Monday, July 4, 2011

Bringing Ashley Home

As of recent Lifetime Television has been releasing some pretty decent movies that were a part of their television movie line-up. One such movie is the release of Bringing Ashley Home. It is a rather meaningful story based on true events. It looks at the importance of homelessness and the serious effects of mental illness and those who love them who are searching through a system that seems to care little about the welfare of the individual.

In the 1980’s under the Ronald Reagan Administration there was the deinstitutionalization of numerous mental hospitals across the United States. Depending on whom you speak to will determine the consequences of those actions. Recently new federal legislation instituted what is known as federal HIPPA laws which supposedly protect the confidentiality of all individuals, including those with severe and persistent mental illnesses who are not comparable of taking care of themselves. Many family members, and some professionals and consumer groups will tell you many of these laws since the 1980’s have done more harm than good. Others will tell you they have resulted in an increase in suicides. Bringing Ashley Home is a movie, that while a made for television movie, does a terrific job at presenting of the hardships of this legislation.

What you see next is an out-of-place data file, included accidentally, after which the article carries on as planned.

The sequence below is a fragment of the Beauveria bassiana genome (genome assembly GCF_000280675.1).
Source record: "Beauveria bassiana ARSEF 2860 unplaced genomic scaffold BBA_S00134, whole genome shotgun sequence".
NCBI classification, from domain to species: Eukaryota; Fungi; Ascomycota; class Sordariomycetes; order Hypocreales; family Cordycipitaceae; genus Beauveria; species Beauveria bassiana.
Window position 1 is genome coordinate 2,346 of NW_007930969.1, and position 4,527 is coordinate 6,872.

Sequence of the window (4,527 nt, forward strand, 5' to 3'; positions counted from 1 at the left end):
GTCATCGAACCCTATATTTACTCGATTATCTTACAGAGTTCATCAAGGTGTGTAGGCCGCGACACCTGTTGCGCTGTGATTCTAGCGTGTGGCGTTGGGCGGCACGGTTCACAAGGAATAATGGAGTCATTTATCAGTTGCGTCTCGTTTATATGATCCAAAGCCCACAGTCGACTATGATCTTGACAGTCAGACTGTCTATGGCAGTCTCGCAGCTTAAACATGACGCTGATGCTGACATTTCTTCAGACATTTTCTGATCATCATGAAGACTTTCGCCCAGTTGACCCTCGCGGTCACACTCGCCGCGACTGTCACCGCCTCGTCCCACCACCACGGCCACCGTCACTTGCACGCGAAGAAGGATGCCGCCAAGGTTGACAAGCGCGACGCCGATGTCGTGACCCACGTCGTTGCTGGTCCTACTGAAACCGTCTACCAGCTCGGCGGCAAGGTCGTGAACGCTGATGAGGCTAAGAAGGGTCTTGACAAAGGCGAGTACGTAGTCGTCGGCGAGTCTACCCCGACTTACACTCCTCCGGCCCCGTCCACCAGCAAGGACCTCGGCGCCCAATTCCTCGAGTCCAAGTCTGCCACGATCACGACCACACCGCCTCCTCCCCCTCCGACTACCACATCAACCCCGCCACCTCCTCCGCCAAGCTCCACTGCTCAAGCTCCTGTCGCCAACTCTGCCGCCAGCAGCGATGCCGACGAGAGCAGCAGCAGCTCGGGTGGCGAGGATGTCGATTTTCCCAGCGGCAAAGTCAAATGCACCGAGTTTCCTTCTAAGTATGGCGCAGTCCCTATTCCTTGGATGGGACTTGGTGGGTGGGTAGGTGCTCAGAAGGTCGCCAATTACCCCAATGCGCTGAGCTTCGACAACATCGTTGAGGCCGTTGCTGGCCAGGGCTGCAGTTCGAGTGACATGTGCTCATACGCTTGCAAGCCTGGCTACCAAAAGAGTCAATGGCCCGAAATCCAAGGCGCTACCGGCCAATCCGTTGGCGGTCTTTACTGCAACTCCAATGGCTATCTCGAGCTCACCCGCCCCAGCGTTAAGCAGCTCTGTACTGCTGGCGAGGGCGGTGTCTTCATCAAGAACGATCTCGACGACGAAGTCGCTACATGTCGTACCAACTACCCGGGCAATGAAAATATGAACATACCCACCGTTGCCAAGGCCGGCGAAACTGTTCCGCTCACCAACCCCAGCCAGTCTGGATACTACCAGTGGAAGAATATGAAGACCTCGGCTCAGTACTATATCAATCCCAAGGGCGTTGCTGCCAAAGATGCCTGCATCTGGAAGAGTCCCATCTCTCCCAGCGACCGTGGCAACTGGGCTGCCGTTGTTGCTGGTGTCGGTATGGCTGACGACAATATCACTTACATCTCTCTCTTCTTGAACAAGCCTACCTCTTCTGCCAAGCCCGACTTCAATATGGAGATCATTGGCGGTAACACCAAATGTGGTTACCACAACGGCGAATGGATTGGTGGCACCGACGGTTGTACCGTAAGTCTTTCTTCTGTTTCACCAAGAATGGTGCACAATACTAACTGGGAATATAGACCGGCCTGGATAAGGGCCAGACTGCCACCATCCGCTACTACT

Technically, it is obvious that outside of the acting, and a pretty good script, that Bringing Ashley Home is a made for television movie. There are the obvious edits which allowed for commercials. There is also the lighting, editing, and sound which are not quite up to par with theatrical release movies. The acting though, as is the case with numerous Lifetime releases is quite good. The movie focuses on the character Libba Phillips, played by A.J. Cook of Criminal Minds who is searching for her lost sister, who suffers with Bi-Polar Disorder (formerly known as Manic Depressive Disorder). The sister, Ashley is acted quite well by Jennifer Morrison noted for her role in the television series House.